Kevin C. Karnes (Emory University)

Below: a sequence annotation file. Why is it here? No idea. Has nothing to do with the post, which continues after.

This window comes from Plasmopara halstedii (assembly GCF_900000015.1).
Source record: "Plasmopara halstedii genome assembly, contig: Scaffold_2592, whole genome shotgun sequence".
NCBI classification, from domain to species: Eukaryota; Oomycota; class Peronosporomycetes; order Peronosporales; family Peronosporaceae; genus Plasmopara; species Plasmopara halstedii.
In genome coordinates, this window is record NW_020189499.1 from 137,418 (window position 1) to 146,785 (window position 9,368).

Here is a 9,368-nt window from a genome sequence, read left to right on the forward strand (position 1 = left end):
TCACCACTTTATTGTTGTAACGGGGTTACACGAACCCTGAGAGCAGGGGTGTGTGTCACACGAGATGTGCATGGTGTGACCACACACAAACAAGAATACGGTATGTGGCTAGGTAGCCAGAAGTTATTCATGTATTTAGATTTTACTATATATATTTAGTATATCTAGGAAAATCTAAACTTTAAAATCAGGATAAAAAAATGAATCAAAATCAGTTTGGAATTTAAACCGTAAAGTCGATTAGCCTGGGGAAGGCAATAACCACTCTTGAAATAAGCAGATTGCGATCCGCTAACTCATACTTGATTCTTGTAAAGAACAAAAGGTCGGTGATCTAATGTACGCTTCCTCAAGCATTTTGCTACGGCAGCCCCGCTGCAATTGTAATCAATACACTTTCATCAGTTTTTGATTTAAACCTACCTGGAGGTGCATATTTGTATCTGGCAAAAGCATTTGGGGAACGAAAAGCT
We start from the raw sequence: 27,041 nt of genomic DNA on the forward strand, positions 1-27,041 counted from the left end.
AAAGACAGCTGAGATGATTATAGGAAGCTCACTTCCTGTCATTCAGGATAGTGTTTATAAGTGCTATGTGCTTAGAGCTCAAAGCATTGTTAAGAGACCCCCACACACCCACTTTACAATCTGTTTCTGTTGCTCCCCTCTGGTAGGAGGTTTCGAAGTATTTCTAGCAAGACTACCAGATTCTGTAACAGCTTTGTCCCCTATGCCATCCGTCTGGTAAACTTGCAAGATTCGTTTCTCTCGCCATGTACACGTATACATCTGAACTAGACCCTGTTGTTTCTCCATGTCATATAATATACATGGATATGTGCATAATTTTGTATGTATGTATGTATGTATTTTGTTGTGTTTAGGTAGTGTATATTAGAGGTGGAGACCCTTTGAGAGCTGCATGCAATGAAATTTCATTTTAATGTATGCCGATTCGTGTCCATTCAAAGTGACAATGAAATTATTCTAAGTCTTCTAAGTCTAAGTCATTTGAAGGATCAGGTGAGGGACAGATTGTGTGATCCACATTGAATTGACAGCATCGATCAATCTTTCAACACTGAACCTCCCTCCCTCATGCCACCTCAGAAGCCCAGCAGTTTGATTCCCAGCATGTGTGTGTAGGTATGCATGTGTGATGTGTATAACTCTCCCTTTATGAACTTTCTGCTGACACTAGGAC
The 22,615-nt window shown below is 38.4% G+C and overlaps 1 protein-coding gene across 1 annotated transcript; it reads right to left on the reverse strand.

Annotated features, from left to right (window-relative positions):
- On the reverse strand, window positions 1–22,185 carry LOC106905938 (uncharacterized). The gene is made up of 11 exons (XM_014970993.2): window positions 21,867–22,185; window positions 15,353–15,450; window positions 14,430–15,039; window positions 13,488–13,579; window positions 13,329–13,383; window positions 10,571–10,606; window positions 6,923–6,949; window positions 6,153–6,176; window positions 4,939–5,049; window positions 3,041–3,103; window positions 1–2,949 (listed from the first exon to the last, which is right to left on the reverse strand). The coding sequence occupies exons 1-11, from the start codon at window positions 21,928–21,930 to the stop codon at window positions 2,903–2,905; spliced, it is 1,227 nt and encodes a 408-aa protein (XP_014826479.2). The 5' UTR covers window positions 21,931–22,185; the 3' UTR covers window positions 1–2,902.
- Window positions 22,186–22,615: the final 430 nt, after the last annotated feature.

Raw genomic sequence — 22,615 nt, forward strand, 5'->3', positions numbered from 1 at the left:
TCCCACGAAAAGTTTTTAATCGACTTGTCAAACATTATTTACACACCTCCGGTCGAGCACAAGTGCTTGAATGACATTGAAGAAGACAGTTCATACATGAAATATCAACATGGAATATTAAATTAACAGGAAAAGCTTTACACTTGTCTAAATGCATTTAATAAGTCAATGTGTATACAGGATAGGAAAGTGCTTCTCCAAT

It is common now among scholars of Baltic history and culture to regard the region’s historical Latvian and Jewish communities as separate and distinct—even, as Wohlfart and Oberländer put it in 2004, as “isolating themselves from each other” (Sich-Voneinander-Absondern). In my talk, I consider an array of archival and published musical sources that complicate and challenge this view. I consider folk songs transcribed in the 1920s and 1930s that attest to personal and communal encounters and exchanges between the region’s Latvians and its Yiddish-speaking Jews. I examine manuscript traces of varieties of cultural hybridity that proliferated in Latvia’s public and private spaces prior to the Second World War, spaces where the musics of Jews and other peoples could coexist and intermingle in a single concert, even in a single song. And I consider folk songs and published broadside ballads that reflect as well upon cultural distance, in which Latvian singers and composers regarded their Jewish neighbors as exotic and unknowable. In conclusion, I propose a complex picture of vernacular Latvian music making prior to 1941, in which much of Latvian musical culture bore marks of encounter with those Jewish peoples with whom Latvians shared land along the Baltic coast.